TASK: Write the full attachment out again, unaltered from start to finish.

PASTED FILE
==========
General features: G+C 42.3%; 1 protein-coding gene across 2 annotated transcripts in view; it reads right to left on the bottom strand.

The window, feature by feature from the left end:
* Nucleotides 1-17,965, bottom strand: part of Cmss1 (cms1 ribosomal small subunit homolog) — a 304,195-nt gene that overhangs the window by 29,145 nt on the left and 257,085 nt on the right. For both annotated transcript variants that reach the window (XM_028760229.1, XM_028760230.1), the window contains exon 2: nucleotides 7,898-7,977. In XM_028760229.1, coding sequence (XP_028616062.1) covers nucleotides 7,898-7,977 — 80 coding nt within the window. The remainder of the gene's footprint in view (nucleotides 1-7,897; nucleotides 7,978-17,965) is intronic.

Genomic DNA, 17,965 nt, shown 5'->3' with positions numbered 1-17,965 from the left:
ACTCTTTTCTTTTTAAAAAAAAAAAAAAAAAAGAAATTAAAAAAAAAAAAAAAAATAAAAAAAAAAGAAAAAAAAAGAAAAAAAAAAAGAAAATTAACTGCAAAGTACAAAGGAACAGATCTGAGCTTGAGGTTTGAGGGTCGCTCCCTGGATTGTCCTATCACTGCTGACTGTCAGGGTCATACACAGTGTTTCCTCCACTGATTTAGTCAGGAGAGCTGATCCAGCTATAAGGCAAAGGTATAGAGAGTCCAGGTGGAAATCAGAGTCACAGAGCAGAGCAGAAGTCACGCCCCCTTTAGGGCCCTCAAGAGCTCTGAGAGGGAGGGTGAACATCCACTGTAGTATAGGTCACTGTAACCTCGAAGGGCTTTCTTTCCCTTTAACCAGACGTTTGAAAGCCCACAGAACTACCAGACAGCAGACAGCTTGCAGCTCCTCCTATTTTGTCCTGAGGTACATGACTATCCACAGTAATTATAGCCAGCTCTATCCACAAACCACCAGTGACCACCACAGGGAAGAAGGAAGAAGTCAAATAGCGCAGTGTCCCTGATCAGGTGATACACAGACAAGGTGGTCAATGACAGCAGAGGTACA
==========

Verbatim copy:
General features: G+C 42.3%; 1 protein-coding gene across 2 annotated transcripts in view; it reads right to left on the bottom strand.

The window, feature by feature from the left end:
* Nucleotides 1-17,965, bottom strand: part of Cmss1 (cms1 ribosomal small subunit homolog) — a 304,195-nt gene that overhangs the window by 29,145 nt on the left and 257,085 nt on the right. For both annotated transcript variants that reach the window (XM_028760229.1, XM_028760230.1), the window contains exon 2: nucleotides 7,898-7,977. In XM_028760229.1, coding sequence (XP_028616062.1) covers nucleotides 7,898-7,977 — 80 coding nt within the window. The remainder of the gene's footprint in view (nucleotides 1-7,897; nucleotides 7,978-17,965) is intronic.

Genomic DNA, 17,965 nt, shown 5'->3' with positions numbered 1-17,965 from the left:
ACTCTTTTCTTTTTAAAAAAAAAAAAAAAAAAGAAATTAAAAAAAAAAAAAAAAATAAAAAAAAAAGAAAAAAAAAGAAAAAAAAAAAGAAAATTAACTGCAAAGTACAAAGGAACAGATCTGAGCTTGAGGTTTGAGGGTCGCTCCCTGGATTGTCCTATCACTGCTGACTGTCAGGGTCATACACAGTGTTTCCTCCACTGATTTAGTCAGGAGAGCTGATCCAGCTATAAGGCAAAGGTATAGAGAGTCCAGGTGGAAATCAGAGTCACAGAGCAGAGCAGAAGTCACGCCCCCTTTAGGGCCCTCAAGAGCTCTGAGAGGGAGGGTGAACATCCACTGTAGTATAGGTCACTGTAACCTCGAAGGGCTTTCTTTCCCTTTAACCAGACGTTTGAAAGCCCACAGAACTACCAGACAGCAGACAGCTTGCAGCTCCTCCTATTTTGTCCTGAGGTACATGACTATCCACAGTAATTATAGCCAGCTCTATCCACAAACCACCAGTGACCACCACAGGGAAGAAGGAAGAAGTCAAATAGCGCAGTGTCCCTGATCAGGTGATACACAGACAAGGTGGTCAATGACAGCAGAGGTACA